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Biography and Impact
Roberto Clemente is remembered as Puerto Rico 's greatest baseball player of all time. His name is mentioned in the same ranks as other baseball greats such as Babe Ruth and Hank Aaron. Born in 1934, he was noticed at a young age for his baseball talent. At the age of 19, he was signed to the Dodgers' minor league team, but because of salary requirements the Pittsburg Pirates were able to sign him the next year who at that time were in last place.
Clemente's baseball career was nothing short of greatness. He led the Pirates to the World Series in 1960, 1970, and 1971 with victories all but 1970. He won batting titles in 1961, 1964, 1965, and 1967. He was one of only eleven players at the time to reach the 3,000 hit mark. Defensively, he was feared for his powerful arm. Lurking in right field, he won the assist title five times. Runners were notorious for being scared to run from first base to third on singles hit to right field. Clemente, now known as "The Great One", retired from the sport in 1972 following back pains.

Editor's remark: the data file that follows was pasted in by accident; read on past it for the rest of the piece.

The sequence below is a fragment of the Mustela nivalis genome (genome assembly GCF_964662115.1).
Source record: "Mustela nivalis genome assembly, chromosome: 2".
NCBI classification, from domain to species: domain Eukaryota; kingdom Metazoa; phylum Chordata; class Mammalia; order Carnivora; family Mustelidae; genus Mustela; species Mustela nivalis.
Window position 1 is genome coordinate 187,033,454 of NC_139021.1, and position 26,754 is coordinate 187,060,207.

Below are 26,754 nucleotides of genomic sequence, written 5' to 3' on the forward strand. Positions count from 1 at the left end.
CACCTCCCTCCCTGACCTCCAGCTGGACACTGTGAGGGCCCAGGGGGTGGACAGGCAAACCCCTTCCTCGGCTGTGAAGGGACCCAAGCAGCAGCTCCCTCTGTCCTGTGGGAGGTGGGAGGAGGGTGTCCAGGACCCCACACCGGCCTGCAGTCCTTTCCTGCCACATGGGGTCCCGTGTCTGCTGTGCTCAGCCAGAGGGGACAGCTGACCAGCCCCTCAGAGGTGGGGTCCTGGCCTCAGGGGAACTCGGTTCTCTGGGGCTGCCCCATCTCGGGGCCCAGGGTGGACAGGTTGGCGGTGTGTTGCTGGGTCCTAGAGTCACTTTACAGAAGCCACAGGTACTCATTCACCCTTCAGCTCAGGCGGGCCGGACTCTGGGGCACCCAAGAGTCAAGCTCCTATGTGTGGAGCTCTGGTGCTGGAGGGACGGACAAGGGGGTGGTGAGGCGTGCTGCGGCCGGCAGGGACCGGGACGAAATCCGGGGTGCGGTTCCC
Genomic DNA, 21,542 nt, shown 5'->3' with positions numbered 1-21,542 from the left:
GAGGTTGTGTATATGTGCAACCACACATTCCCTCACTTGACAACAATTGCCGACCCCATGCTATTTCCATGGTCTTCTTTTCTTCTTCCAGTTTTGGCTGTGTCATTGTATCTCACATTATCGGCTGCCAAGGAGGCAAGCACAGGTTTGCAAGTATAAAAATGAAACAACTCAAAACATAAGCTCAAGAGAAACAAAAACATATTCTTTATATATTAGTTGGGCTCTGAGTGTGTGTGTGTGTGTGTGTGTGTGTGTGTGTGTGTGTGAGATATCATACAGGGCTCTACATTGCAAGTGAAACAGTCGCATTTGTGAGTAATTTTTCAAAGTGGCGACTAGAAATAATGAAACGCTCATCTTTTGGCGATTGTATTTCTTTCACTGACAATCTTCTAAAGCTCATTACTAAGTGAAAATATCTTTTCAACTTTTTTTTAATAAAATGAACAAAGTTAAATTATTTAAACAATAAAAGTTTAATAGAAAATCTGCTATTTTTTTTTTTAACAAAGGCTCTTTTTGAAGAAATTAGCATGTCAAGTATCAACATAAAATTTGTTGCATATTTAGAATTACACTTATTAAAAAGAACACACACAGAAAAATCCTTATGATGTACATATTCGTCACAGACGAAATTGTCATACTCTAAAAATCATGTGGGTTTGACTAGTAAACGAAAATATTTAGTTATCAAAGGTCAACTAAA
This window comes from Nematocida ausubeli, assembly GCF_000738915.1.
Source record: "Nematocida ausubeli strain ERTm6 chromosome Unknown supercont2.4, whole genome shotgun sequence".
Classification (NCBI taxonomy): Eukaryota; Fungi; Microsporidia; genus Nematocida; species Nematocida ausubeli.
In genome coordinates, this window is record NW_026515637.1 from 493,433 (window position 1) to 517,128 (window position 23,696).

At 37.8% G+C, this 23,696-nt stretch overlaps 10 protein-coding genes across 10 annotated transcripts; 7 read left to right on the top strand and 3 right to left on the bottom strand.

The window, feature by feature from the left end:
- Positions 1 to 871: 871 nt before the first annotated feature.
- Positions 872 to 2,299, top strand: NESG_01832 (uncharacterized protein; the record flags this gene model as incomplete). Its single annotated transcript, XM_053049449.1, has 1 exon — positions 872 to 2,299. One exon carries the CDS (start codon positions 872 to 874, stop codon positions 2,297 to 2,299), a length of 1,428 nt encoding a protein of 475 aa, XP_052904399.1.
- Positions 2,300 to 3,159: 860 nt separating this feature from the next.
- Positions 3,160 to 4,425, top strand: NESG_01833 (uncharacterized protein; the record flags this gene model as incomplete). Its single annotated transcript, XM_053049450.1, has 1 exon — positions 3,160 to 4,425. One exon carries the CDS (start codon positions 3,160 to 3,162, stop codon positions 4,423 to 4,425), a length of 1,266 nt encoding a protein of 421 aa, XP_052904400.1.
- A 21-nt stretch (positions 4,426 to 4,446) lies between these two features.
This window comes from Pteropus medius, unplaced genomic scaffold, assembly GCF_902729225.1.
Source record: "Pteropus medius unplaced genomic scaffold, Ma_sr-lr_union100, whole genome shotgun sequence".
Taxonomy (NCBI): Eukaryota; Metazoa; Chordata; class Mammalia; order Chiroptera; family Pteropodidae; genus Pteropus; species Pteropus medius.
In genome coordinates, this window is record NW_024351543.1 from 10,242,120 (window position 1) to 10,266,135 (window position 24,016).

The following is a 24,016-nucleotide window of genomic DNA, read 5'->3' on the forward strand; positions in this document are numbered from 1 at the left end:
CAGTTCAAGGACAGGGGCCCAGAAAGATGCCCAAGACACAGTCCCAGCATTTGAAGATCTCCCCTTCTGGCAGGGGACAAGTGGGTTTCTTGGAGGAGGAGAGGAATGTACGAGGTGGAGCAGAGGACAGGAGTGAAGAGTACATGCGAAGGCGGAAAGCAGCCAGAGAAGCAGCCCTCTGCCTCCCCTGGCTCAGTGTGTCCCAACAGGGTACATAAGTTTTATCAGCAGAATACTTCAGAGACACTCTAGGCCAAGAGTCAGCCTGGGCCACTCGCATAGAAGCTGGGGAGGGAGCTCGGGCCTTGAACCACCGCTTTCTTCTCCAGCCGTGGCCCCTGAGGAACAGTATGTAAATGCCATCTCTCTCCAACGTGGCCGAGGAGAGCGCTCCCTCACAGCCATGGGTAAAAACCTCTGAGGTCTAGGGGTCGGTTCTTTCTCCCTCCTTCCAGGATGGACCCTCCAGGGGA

Clemente often vocalized his detest for being overlooked in the media during his career. Writers and fans chose to pay much more attention to the American born players like Willy Mays and Hank Aaron, both of whom shared the flashy style of Clemente in catching fly balls (4).
Clemente was considered a national hero in Puerto Rico . He was idolized and represented the best talent Puerto Rico had to offer. What set Clemente apart from his peers, however, was his compassion and generosity for giving back to underprivileged people. After a devastating earthquake hit Nicaragua in 1972, Clemente personally took flight to bring over supplies and food. Unfortunately due to bad weather and an unstable aircraft, the plane crashed off the coast of Puerto Rico killing Clemente. This event shocked not only the Baseball world, but the entire island of Puerto Rico went into mourning. His body was never recovered.
Just one year later, Clemente was inducted into Baseball's Hall of Fame in Cooperstown, NY, bypassing the traditional five year waiting period. A memorial was built in his honor in his home town of Carolina where a 12 foot statue of the player stands.
Roberto Clemente is known as the greatest Latino role model for all Latino athletes playing in America today. He often used his on camera interviews to address Latinos and Latinas in the United States, speaking to them in Spanish. To this day, Puerto Rican children grow up to learn of this great hero. His legacy is long lasting; most Latino baseball players are still known to give a lot back to their native communities after the great Clemenete once did (5).
Roberto Clemente at the Hall of Fame
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